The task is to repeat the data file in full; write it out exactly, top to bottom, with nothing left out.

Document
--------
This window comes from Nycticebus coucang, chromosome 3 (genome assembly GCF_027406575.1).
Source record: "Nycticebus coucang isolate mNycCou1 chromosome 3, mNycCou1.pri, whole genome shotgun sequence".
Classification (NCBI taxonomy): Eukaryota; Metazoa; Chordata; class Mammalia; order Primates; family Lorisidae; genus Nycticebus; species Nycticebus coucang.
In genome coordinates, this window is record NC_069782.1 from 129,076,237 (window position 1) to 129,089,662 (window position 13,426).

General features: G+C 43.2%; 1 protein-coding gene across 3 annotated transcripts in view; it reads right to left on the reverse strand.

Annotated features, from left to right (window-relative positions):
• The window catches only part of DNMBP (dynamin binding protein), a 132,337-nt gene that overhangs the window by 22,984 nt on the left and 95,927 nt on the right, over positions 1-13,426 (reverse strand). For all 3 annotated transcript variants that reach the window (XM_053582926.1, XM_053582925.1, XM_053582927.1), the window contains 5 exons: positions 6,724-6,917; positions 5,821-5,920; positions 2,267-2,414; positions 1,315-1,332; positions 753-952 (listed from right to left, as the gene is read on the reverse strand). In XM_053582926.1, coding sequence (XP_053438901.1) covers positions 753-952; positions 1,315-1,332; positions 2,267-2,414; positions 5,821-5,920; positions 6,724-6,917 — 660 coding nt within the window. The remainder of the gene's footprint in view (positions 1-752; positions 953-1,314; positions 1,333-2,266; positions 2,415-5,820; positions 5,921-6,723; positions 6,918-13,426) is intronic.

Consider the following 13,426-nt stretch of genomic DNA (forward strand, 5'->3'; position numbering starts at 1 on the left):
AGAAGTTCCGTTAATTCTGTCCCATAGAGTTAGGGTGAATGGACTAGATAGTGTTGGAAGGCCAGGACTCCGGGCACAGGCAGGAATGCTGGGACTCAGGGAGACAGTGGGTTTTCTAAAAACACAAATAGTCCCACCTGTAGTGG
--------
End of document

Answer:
This window comes from Nycticebus coucang, chromosome 3 (genome assembly GCF_027406575.1).
Source record: "Nycticebus coucang isolate mNycCou1 chromosome 3, mNycCou1.pri, whole genome shotgun sequence".
Classification (NCBI taxonomy): Eukaryota; Metazoa; Chordata; class Mammalia; order Primates; family Lorisidae; genus Nycticebus; species Nycticebus coucang.
In genome coordinates, this window is record NC_069782.1 from 129,076,237 (window position 1) to 129,089,662 (window position 13,426).

General features: G+C 43.2%; 1 protein-coding gene across 3 annotated transcripts in view; it reads right to left on the reverse strand.

Annotated features, from left to right (window-relative positions):
• The window catches only part of DNMBP (dynamin binding protein), a 132,337-nt gene that overhangs the window by 22,984 nt on the left and 95,927 nt on the right, over positions 1-13,426 (reverse strand). For all 3 annotated transcript variants that reach the window (XM_053582926.1, XM_053582925.1, XM_053582927.1), the window contains 5 exons: positions 6,724-6,917; positions 5,821-5,920; positions 2,267-2,414; positions 1,315-1,332; positions 753-952 (listed from right to left, as the gene is read on the reverse strand). In XM_053582926.1, coding sequence (XP_053438901.1) covers positions 753-952; positions 1,315-1,332; positions 2,267-2,414; positions 5,821-5,920; positions 6,724-6,917 — 660 coding nt within the window. The remainder of the gene's footprint in view (positions 1-752; positions 953-1,314; positions 1,333-2,266; positions 2,415-5,820; positions 5,921-6,723; positions 6,918-13,426) is intronic.

Consider the following 13,426-nt stretch of genomic DNA (forward strand, 5'->3'; position numbering starts at 1 on the left):
AGAAGTTCCGTTAATTCTGTCCCATAGAGTTAGGGTGAATGGACTAGATAGTGTTGGAAGGCCAGGACTCCGGGCACAGGCAGGAATGCTGGGACTCAGGGAGACAGTGGGTTTTCTAAAAACACAAATAGTCCCACCTGTAGTGG